As if he didn’t already know. Every woman on the planet would consider him handsome . . . and sexy. She could only imagine how fine his dark, curly hair would look when it dried. Fistfuls of it, she knew that much. Broad shoulders—very broad—and a square jaw. Amber-colored eyes set deeply beneath dark, heavy brows, although those eyes looked quite melancholy for someone wearing that smile.

She crossed her arms and chuckled. “That’s all you heard?”

“I’ve got a talent for homing in on the most important point.” Then his playful expression swiftly shifted, as if he’d scolded himself for flirting. Perhaps he had a girlfriend, or a wife. It would be a stretch to think that a guy his age—who was also beautiful and considerate—would still be single.

“Go on back to your car and get out of the rain before you get sick.” He jerked his chin toward her truck. “Don’t worry, I’m not a stalker. As soon as the tow truck comes, I’ll grab my stuff and go. Gotta eat.”

If she’d had good sense, she’d have nodded and scooted back to her car. Naturally, she didn’t. He might be a million miles out of her league, but for now they were stuck together. She couldn’t force herself to walk away while those butterfly wings still tickled.

“I see you’re from out of town. Do you like French food, because there’s plenty of it around here, or are you hungry for a burger and fries?” She wiped more rain from her face in a futile attempt at poise.

“Burger.”

Of course. He didn’t look like the type who’d order duck and wine at lunch. He had too much testosterone, too much swagger. Even though he was sitting still, she could feel the masculinity rippling off his body like heat radiating off asphalt. Just staring at him warmed her from the inside out.

This kind of rock-my-world chemical reaction should’ve made her wary. Last time it had struck, she’d gotten Luc out of the deal, along with a side dish of heartbreak. She loved her son to pieces, but didn’t need to risk another life-altering consequence merely to satisfy a healthy dose of lust. The mere thought of Noah, the cocky local cop who’d knocked her up and left her hanging, shot heated shame straight to her cheeks.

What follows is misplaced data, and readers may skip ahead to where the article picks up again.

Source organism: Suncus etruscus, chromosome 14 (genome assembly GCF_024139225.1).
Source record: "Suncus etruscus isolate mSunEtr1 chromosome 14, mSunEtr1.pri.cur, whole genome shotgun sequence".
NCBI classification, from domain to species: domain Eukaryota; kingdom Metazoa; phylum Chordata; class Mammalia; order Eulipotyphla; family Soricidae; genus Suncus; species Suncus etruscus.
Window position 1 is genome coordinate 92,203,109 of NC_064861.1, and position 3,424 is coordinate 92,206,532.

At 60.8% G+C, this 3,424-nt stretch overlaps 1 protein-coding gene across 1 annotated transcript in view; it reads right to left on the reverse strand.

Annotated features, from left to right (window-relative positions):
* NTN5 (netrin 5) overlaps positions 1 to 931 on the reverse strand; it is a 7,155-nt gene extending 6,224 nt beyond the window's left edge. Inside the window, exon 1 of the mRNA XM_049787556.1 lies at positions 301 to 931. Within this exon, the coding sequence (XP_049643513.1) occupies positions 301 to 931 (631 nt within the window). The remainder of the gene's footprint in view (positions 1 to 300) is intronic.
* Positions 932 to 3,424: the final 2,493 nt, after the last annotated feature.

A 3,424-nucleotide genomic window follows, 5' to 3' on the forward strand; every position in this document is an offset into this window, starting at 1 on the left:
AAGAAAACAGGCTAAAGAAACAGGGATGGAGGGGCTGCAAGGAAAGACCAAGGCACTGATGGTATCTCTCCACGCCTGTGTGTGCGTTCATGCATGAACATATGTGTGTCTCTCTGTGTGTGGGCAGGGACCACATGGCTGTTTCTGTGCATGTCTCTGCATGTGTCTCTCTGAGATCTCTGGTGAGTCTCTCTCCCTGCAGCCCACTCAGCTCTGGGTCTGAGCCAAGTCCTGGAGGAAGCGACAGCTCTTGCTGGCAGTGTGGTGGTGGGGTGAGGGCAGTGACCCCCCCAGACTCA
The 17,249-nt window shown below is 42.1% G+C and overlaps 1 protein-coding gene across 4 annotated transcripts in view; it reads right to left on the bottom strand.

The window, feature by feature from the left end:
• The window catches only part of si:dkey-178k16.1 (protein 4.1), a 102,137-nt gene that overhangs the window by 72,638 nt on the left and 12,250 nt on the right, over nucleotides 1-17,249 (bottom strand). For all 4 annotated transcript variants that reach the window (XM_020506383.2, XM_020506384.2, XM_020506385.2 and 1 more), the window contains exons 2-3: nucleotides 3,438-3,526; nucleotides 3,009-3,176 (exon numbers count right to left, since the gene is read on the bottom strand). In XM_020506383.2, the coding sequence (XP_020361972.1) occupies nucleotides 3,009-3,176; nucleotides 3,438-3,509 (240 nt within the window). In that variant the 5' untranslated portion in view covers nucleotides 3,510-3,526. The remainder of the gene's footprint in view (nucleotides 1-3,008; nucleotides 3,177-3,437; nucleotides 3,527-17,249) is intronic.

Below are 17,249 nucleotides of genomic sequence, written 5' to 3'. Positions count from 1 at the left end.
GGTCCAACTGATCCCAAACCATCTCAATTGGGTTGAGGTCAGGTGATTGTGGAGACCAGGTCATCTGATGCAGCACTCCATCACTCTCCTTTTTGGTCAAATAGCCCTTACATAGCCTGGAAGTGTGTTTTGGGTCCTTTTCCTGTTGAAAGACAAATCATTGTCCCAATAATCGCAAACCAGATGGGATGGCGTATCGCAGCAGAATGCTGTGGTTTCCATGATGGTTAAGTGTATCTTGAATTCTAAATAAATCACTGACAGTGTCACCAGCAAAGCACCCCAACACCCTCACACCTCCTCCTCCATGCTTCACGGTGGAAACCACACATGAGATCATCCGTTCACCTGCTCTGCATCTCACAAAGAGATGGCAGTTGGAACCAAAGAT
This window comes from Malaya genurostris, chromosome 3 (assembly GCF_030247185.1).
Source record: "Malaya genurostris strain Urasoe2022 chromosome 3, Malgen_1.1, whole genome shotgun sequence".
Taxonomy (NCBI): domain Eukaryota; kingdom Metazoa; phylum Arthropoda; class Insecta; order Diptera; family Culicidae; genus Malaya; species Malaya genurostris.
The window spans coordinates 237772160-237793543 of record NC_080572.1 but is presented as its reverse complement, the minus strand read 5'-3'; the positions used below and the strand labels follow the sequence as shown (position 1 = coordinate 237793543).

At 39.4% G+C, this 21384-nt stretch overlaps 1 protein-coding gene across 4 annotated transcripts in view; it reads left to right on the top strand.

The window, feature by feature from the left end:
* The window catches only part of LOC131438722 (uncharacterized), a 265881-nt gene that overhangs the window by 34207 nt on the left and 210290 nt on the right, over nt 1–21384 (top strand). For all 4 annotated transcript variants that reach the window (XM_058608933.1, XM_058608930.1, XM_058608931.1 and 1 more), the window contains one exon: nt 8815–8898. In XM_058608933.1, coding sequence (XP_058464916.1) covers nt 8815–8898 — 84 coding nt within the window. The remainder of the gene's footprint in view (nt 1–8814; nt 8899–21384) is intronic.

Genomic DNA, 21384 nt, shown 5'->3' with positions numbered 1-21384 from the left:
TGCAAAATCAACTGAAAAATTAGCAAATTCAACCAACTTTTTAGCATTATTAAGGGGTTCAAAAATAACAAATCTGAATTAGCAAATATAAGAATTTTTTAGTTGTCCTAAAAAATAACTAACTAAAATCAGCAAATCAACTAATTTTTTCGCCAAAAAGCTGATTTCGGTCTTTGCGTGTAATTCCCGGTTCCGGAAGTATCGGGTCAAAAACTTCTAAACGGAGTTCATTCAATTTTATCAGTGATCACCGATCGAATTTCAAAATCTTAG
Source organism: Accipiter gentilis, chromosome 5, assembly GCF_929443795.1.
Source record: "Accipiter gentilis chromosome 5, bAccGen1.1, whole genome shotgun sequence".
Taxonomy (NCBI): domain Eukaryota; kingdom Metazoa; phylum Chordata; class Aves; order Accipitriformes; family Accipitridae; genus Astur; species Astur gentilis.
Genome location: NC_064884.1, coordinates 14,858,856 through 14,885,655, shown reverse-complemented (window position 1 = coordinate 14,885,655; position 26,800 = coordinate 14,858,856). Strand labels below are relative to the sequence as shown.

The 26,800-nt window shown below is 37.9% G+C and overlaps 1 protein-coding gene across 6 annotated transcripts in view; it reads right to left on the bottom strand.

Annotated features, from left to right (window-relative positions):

“If you’re heading toward Manchester Center, you’ll pass by Bob’s Diner on Route 11,” she said. “Or you could go a little farther to a tavern called The Perfect Wife.”

“Diner’s fine, thanks.”

A heartbeat passed before she realized there was nothing more to say. She should return to the car, not stand in the rain ogling a man she didn’t know. The blasted man was a stranger. A very attractive stranger who, sadly, hadn’t once asked for her name.

The fact that thought even crossed her mind proved how pathetic her personal life had become. Honestly, didn’t she have any self-respect? He hadn’t said or done a single thing since the Ted Bundy conversation to suggest he found her the least bit appealing. “Thanks for looking out for me. Enjoy our little corner of the world while you’re here.”

His eyes clouded over with something that looked a lot like regret—an emotion she knew well thanks to teenage rebellion and other mistakes. “Thanks.”

She waved good-bye and then jogged back to her truck. For the next ten minutes she pretended to read her People magazine. Knowing he continued to watch over her swept a prickling sensation over her scalp.